Internally, Uzbekistan is particularly vulnerable to climate change, experiencing increased temperatures, decreased annual rainfall, drought, soil erosion, desertification and water scarcity. Climate change, the environmental disaster of the Aral Sea and unsustainable land management practices are drivers that saw 79,942 internally displaced persons in Uzbekistan in 20182. This figure is expected to triple to reach an estimated 200,000, as the Aral Sea situation continues to cause new climate related displacements and acts as a driver for internal and international migration.3
According to data from the State Statistics Committee of the Republic of Uzbekistan (UzStat), the total number of Uzbek citizens who migrated abroad in 2017 was 6.8 million; this figure doubled to 13.8 million in 2018. More than half (58%) were men (an estimated 8 million) and 42 per cent were women (5.8 million). The countries of the Commonwealth of Independent States were the main destination for 14.2 million Uzbek nationals as 7.1 million moved to Kazakhstan, 3.1 million moved to Kyrgyzstan and 3.5 million moved to the Russian Federation, while 531,000 people (4%) migrated to Korea, Turkey, China, the United States and Germany.
1As of 1 January 2022. Source: State Committee on Statistics: https://stat.uz/en/
In 2021, IOM launched its Comprehensive Action Plan for Afghanistan and Neighbouring Countries 2021-2024 (CAP) to lay out its programmatic priorities to help Afghanistan and neighbouring countries to address crisis preparedness and response efforts to the Afghanistan situation. The CAP was revised in February 2022 and IOM Uzbekistan leads on coordination of IOM Central Asia sub-regional support to Afghanistan, which will support capacity strengthening of government and civil society in Kazakhstan, Tajikistan, Turkmenistan and Uzbekistan where Afghan migrants are present and in need of timely assistance.
In 2022, IOM will work with government and civil society partners to scale up direct assistance provision to vulnerable Afghan nationals and host community members, through non-food items, and cash-based assistance to help them to meet their immediate and essential needs. IOM will also establish a project office in Termez, in Surkhandarya region near the 137-kilometre border of Afghanistan at Termez where it will coordinate and contribute to interagency and cross-border humanitarian support to Afghanistan. IOM will also facilitate capacity building support on emergency preparedness and migration and crisis management to relevant Uzbekistan government agencies.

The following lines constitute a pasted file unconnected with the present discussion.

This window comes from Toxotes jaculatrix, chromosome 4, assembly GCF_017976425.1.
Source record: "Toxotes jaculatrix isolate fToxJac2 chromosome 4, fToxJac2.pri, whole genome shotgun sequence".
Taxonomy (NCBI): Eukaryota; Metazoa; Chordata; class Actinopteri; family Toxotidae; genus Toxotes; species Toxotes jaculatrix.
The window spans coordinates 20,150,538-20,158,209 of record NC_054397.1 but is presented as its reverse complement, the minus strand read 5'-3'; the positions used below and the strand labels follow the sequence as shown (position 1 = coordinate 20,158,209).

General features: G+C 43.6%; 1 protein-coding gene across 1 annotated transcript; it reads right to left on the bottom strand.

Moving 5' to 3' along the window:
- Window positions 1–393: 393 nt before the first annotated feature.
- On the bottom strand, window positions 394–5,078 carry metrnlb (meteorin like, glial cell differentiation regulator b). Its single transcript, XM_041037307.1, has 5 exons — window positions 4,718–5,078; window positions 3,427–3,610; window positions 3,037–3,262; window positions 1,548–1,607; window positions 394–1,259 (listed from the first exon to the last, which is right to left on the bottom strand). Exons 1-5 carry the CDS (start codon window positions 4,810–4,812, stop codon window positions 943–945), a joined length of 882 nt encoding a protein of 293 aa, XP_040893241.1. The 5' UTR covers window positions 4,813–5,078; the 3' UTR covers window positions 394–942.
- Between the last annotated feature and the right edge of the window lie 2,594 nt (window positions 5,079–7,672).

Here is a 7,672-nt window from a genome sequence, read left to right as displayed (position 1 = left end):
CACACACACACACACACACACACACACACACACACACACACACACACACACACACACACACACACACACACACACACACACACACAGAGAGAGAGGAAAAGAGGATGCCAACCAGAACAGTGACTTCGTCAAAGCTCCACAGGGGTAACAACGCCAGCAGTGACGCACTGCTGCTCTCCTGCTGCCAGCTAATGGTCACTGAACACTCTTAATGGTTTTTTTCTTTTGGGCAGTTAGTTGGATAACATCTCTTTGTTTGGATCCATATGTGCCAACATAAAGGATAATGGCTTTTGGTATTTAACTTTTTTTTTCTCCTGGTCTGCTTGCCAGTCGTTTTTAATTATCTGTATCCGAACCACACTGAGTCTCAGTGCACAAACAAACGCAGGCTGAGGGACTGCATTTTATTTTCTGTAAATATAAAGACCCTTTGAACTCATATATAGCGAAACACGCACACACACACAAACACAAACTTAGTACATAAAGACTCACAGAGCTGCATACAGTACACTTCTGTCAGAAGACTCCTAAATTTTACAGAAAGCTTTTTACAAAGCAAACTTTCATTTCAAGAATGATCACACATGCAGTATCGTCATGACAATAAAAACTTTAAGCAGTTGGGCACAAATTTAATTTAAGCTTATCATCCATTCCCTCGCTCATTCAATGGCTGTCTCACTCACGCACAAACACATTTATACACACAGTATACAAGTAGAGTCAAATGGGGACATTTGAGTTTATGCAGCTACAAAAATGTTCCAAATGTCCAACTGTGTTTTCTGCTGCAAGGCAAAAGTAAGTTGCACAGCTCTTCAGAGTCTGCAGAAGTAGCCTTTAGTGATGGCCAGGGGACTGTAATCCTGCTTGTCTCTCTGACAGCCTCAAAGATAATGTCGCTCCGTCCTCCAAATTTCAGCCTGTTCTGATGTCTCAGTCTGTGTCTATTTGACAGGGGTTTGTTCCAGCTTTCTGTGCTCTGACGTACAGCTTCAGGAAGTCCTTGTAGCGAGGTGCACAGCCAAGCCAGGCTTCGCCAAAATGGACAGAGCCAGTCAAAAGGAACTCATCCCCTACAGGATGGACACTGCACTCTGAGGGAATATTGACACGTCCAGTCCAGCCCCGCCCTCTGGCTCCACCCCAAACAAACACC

- Our Work
IOM Uzbekistan works on the development of policy guidance; information management of migration-related data; and implementation and knowledge management relating to the mainstreaming of migration sectors, including labour and facilitated migration, migration and development, counter-trafficking, assisted voluntary return, migration health, assistance for vulnerable migrants, immigration and border management and overall capacity-building in migration management. IOM also chairs the United Nations Migration Network (UNMN) in Uzbekistan, facilitating overall coordination functions for the UN agencies in the country on migration related activitie
Assistance to vulnerable migrants
IOM provides direct assistance to affected populations in the aftermath of disasters and displacement, to restore their wellbeing, dignity and improve their living conditions. In 2021, during the COVID-19 pandemic, IOM Uzbekistan provided food, medicines, warm socks, and blankets to over 800 vulnerable Uzbek migrants in the Russian Federation and Kazakhstan.
Protection Assistance and Counter-Trafficking in Persons
Migrants, returnees and internally displaced persons experience acute challenges to their safety and wellbeing and are at high risk of exploitation and discrimination, in particular displaced women, returnees and IDPs of low economic means. IOM Uzbekistan works with the National Commission to Counter Trafficking in Persons and Forced Labour, Ministry of Internal Affairs, National Gender Commission, Rehabilitation Center of Victims of Trafficking, 14 partner-NGOs throughout the country to identify and reach vulnerable migrants in need of support, providing case management services for migrant groups including victims of trafficking, vulnerable or stranded migrants. IOM assisted over 2200 victims of trafficking in 2015-2020, providing them with return, rehabilitation and reintegration assistance.
Assisted Voluntary Return and Reintegration